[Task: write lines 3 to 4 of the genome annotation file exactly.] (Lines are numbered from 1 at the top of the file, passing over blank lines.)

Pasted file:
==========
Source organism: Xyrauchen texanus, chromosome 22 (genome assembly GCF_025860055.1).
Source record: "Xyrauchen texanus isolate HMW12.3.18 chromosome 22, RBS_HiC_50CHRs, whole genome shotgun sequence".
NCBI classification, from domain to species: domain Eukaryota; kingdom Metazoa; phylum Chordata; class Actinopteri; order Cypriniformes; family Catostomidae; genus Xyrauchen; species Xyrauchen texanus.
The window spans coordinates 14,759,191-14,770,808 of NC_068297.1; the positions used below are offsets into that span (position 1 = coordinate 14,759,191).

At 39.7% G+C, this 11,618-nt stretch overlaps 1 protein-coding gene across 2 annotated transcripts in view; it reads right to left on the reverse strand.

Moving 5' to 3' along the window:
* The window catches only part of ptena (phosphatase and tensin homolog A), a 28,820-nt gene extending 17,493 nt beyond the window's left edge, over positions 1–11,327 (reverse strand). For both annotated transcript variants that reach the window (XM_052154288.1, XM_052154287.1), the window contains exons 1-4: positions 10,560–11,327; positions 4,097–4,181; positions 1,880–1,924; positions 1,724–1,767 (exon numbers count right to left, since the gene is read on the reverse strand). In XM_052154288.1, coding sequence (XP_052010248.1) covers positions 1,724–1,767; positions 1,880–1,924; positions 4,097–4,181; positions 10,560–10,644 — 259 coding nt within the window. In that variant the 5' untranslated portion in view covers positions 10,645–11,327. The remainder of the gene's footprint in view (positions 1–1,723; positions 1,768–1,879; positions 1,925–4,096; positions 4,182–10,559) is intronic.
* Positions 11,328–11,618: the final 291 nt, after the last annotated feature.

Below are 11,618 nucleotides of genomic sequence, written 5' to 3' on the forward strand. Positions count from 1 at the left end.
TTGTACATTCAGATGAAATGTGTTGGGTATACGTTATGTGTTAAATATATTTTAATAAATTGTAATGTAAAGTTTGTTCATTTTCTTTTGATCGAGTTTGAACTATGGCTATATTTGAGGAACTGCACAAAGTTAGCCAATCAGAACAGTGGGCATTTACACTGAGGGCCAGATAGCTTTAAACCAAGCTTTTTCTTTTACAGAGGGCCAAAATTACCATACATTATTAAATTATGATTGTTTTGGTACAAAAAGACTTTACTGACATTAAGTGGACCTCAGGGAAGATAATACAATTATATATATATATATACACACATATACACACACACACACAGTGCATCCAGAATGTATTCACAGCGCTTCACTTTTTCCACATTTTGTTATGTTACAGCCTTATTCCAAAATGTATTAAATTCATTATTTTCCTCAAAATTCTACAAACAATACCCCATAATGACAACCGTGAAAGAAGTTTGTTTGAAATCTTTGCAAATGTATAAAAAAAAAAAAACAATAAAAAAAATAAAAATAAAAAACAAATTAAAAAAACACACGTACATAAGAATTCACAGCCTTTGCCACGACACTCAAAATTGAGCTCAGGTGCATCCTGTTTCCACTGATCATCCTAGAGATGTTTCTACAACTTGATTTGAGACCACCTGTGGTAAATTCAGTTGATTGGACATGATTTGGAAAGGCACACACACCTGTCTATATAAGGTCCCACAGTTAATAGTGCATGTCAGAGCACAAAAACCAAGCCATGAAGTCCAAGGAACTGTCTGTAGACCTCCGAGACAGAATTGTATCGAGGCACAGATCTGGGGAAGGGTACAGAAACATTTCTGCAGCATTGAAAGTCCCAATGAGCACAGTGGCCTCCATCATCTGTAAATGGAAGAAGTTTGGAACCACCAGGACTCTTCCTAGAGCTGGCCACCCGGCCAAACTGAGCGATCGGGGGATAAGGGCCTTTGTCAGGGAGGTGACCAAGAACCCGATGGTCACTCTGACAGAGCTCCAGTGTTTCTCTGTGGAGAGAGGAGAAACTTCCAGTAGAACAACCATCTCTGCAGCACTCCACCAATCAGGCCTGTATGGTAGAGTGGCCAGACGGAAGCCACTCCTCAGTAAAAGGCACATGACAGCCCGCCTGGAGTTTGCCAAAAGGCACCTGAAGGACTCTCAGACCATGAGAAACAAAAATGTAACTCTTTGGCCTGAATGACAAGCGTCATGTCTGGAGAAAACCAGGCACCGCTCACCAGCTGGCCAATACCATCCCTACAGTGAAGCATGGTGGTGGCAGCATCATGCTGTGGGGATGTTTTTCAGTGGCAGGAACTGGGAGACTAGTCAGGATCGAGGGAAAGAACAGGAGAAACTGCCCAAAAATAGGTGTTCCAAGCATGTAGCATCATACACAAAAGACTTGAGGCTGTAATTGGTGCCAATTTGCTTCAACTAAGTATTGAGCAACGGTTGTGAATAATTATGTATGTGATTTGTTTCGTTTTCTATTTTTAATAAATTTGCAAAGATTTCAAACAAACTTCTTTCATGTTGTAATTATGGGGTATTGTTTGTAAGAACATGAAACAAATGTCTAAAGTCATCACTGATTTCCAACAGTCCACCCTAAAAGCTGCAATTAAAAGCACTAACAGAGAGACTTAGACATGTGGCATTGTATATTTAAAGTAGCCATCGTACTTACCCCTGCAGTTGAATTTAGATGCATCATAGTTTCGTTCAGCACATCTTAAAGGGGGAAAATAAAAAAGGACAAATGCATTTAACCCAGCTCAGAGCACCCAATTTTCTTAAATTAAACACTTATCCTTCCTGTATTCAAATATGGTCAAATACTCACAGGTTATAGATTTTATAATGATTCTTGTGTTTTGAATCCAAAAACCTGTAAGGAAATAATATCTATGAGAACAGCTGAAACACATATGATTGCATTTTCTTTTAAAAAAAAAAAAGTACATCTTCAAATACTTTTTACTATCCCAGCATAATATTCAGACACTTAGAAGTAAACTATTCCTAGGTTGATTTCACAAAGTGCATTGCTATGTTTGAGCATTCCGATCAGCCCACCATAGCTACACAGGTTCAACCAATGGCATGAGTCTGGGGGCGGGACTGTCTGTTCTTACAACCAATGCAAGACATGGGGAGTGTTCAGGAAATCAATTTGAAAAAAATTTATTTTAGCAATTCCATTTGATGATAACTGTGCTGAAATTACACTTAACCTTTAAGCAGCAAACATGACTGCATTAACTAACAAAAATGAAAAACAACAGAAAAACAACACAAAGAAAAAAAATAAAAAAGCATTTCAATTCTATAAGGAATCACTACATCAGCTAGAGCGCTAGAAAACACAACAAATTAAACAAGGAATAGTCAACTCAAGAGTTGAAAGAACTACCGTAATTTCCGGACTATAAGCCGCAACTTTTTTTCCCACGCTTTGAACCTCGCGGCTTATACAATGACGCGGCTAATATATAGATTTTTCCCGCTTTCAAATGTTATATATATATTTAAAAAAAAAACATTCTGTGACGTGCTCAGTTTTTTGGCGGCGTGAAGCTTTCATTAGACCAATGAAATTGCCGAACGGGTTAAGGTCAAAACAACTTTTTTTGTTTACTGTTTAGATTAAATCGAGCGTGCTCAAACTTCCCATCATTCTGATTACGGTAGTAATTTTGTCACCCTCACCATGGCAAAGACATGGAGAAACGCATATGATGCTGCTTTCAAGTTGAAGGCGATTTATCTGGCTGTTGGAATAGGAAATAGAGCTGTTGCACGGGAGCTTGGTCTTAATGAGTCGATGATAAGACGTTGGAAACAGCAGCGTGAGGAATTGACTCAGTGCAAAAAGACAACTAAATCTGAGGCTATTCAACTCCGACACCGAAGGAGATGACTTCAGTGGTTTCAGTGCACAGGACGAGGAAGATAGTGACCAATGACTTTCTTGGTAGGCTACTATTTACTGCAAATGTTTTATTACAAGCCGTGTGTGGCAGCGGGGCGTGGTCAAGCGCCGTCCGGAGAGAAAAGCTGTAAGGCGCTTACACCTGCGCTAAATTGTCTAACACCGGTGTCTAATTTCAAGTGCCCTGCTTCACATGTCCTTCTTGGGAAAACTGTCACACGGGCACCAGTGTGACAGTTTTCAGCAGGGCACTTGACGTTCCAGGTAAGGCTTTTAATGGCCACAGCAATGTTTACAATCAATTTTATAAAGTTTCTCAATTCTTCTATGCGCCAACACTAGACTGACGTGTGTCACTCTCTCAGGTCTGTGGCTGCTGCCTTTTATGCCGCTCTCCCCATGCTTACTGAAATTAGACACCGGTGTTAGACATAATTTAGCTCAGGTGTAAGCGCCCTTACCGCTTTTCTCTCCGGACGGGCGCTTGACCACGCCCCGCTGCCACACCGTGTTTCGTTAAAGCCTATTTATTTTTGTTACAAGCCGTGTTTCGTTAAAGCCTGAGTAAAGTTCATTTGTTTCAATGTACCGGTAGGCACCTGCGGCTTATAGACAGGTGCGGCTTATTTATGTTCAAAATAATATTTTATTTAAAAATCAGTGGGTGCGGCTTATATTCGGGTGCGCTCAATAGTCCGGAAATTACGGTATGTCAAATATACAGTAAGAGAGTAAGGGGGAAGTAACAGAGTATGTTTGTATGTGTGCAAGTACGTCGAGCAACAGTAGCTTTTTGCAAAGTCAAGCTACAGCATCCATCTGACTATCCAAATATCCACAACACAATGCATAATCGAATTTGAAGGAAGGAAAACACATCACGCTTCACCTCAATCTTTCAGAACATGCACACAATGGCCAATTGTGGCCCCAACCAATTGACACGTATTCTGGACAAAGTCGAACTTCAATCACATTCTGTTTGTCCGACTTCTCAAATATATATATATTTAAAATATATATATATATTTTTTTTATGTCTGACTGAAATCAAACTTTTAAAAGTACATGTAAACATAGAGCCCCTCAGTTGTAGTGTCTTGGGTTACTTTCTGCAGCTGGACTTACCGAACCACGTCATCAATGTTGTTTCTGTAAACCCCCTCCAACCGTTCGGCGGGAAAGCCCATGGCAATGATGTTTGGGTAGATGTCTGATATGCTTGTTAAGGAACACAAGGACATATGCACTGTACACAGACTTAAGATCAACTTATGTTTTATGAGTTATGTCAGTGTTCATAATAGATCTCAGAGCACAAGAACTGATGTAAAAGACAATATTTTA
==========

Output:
NCBI classification, from domain to species: domain Eukaryota; kingdom Metazoa; phylum Chordata; class Actinopteri; order Cypriniformes; family Catostomidae; genus Xyrauchen; species Xyrauchen texanus.
The window spans coordinates 14,759,191-14,770,808 of NC_068297.1; the positions used below are offsets into that span (position 1 = coordinate 14,759,191).